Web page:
This week, I got two reviews of my novella Clockworks Warrior. The first one came from a fellow Hatracker. He said the story was too tight and needs to be expanded into a novel (not the first time I heard that about my stories). He also said that a certain “deus ex machina” appears in it, solving a really desperate situation with in a too easy way.
I can understand why he got that impression. I also know why it made sense to me. I am prone to creating monstrously large stories. When I try to put it on paper, the only way for me to do that is to cut the story in pieces, writing each in turn. What he called a “deus ex machina” is in fact a connection to the other pieces of the aforementioned monster. The next story in line will reveal the same events from a different point of view. This is where that “deus ex machina” will come into contact.
At this point, I sound like that classic bit of defence rookie writers usually make when someone tells them their story could be written differently. “No, you didn’t understand the point I was trying to make.” No, I’m admitting the fluke, plain and simple, because if I couldn’t persuade one reader what my point was, I didn’t do my job as a writer. So yes, I made a fluke. It happens. At least it wasn’t a plot paradox like the one I found an hour before saying: “OK, now Clockworks is done.”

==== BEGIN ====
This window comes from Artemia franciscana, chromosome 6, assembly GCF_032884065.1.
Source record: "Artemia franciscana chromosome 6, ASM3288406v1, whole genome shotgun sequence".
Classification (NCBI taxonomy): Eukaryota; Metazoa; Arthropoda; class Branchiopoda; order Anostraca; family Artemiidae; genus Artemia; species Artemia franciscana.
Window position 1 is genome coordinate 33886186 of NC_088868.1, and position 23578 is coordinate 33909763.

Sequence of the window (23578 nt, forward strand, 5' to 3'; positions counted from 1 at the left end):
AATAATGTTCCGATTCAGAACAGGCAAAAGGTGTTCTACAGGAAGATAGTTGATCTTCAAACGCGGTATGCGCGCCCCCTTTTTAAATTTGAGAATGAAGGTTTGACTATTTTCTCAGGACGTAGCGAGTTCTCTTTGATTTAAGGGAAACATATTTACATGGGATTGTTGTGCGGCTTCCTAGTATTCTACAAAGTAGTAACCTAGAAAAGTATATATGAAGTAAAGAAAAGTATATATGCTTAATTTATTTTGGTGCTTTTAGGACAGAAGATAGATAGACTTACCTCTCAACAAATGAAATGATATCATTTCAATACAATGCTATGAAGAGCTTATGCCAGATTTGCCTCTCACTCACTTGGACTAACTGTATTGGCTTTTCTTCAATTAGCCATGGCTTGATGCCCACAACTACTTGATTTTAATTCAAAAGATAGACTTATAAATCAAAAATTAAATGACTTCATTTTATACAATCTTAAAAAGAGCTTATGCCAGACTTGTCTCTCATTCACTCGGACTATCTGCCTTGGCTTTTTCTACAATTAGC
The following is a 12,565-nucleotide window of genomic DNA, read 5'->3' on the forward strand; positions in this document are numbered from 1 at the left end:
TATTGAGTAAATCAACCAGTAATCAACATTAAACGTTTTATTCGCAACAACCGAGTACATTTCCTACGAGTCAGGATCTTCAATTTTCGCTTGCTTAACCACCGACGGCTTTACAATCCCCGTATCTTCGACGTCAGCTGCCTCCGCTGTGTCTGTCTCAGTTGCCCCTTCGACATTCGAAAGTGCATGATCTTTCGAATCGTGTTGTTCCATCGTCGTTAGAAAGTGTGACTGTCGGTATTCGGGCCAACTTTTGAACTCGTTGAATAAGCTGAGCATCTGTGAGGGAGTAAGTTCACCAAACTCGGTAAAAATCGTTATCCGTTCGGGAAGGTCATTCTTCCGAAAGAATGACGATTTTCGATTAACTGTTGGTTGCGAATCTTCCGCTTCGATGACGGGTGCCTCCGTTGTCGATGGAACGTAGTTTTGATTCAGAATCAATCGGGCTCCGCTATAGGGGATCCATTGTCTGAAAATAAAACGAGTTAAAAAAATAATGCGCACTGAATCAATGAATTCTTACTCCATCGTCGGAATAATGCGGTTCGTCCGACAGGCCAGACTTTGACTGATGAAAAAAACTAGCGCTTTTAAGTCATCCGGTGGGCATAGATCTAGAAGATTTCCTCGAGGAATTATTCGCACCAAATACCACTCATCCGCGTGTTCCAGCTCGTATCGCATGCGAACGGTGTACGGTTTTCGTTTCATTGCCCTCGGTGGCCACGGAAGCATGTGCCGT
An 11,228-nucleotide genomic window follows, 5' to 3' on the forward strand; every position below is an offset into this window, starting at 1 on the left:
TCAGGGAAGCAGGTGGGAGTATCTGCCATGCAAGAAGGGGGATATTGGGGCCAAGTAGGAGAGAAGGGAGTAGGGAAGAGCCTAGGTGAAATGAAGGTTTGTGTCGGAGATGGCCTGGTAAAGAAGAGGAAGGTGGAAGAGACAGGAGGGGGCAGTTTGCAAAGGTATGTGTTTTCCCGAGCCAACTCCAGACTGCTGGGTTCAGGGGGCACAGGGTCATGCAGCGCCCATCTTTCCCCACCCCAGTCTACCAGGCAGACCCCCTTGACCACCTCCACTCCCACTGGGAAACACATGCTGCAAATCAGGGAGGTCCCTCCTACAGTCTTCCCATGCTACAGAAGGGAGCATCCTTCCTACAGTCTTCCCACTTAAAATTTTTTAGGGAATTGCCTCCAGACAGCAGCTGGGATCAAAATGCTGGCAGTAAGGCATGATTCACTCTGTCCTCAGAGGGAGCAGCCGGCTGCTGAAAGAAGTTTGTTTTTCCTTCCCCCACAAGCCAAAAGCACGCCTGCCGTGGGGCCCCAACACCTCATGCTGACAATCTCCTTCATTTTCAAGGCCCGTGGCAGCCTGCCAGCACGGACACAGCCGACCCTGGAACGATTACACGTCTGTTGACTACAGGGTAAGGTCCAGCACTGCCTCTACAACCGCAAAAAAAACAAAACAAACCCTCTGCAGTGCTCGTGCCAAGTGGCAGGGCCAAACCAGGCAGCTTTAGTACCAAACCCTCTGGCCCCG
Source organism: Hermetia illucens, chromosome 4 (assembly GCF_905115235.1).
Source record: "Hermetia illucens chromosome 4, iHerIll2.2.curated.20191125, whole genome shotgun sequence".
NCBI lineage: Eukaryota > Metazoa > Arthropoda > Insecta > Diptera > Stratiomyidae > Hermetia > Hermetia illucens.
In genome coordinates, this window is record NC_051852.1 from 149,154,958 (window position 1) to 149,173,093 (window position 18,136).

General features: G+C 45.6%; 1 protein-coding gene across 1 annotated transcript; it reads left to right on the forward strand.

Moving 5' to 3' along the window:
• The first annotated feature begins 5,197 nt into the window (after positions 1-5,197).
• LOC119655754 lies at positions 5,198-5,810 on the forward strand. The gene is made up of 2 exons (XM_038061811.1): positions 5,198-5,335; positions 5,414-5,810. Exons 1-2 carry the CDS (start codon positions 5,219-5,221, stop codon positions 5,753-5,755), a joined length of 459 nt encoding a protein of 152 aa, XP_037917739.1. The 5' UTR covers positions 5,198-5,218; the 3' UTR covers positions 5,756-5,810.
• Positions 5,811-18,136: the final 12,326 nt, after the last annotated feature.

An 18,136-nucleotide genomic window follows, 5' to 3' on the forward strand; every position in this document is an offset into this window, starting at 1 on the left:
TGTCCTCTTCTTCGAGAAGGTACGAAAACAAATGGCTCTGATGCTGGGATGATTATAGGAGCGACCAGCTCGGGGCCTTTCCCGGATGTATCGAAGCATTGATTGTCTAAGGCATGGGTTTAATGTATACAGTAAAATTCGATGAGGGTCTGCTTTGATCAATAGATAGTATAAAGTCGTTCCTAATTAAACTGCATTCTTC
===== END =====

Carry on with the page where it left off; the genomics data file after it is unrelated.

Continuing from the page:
I mentioned two revies coming in this week. Interesting that my brother-in-law who usually doesn’t read books, let alone books in English, decided to give my story a read. He loved it. He could not stop telling me how much he enjoyed that story. He also commented on that same “deus ex machina” and said he loved that too because it came at just the right moment to relieve the desperate moment and that in the epilogue there is a hint why this salvation came along at all.
Today, I have more confidence to write than I did yesterday. The story doesn’t have to be perfect to entertain and to give someone a good day or two. Or three. And there nothing more satisfying than to have someone tell you with that sparkle of madness in their eyes: “Write another one, quickly!”